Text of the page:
SINGAPORE – Fund managers are general positive about the outlook for Asian economies and financial markets amid signs pointing to stability in global economic growth, falling inflationary pressures, a US economic soft landing and a more positive outlook for China.
An Investment Management Association of Singapore (IMAS) survey of 79 asset managers from 68 investment houses found that these investment professionals were also cheered by slowing inflation and the prospect of at least three rate cuts by the US Federal Reserve.
“A majority of the survey respondents are anticipating growth to be steady this year with easing worries on inflation compared to last year. Concurrently, respondents expect the Chinese real estate market to stabilise, leading to a positive outlook for Asian financial markets in 2024,” said Mr Thomas Kaegi, chairman of the IMAS development committee.
The respondents, who collectively managed some US$35 trillion (S$46.5 trillion) in funds in 2023, were concerned that prevailing high deposit rates and alternatives investments, such as private markets and private equity, posed a challenge to the traditional asset management industry. They also see potential margin compression if clients continue to seek passive income in money markets.
A skills shortage and talent retention were other challenges cited by the industry.
But looking at financial markets in general, the majority of respondents reckon that Asian equity markets, including the Singapore Straits Times index, will end 2024 on higher ground.
Most respondents believe that the JP Morgan Asian Credit Index will end 2024 stronger with a 50 to 100 basis points drop in yield, while the MSC Asian Ex Japan and China Index are expected to rally by 10 per cent to 20 per cent.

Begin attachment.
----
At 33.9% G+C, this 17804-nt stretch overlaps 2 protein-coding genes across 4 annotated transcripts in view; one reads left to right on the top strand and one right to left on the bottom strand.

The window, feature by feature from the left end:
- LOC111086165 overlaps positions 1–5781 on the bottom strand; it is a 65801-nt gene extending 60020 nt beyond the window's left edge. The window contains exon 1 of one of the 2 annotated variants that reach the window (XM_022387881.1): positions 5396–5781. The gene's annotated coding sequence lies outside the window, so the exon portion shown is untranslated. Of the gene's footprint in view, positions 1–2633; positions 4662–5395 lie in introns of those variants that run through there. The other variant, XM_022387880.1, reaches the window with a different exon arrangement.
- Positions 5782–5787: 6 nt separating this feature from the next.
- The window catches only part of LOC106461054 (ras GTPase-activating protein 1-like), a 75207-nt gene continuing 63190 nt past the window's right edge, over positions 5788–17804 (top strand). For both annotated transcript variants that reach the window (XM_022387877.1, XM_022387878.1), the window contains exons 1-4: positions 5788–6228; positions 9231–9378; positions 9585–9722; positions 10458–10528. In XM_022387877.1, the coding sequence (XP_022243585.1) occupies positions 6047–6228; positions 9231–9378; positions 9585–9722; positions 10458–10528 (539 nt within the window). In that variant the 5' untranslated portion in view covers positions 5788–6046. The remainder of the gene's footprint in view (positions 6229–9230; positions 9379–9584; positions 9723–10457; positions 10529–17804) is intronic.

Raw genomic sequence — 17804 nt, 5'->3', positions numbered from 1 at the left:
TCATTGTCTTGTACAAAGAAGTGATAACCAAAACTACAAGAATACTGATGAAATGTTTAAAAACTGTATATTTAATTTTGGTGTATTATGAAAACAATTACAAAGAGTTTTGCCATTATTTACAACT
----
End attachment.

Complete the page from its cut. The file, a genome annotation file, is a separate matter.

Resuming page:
Respondents see the US dollar maintaining its current exchange rates this year against the Singapore dollar at 1.37 and against the Chinese yuan at 7.32.
As for China, asset managers were cautiously optimistic on the country’s recovery this year. Most see Asia’s largest, and the world’s second-largest economy finally getting to grips with the well-publicised troubles in its property sector. The country is seen as potentially posting economic growth of between 4 per cent and 5 per cent in 2024.
Ms Jenny Sofian, chairman of IMAS, said the survey, which has been done annually since 2016, acted as a pulse check on the industry amid significant changes.
“This year, we are seeing an increasing demand for innovative products in alternatives and digital assets, overtaking ESG (environment, social and governance) investments for pole position,” she said. “This reflects an important shift in investor mindsets, led by the growth of millennial investors.”
Indeed, ESG featured as a key investment pillar among respondents, with two-thirds of respondents listing the integration of ESG principles into their existing investment operations as a top priority for this year, reflecting the demand by institutional investors as well as regulations to adequately consider ESG risks and opportunities in their investment process.
That said, ESG investments dropped slightly in the pecking order of priorities vis-à-vis 2023 as certain types of ESG strategies underperformed. IMAS noted that this has dampened the demand for ESG investment products, particularly among retail investors.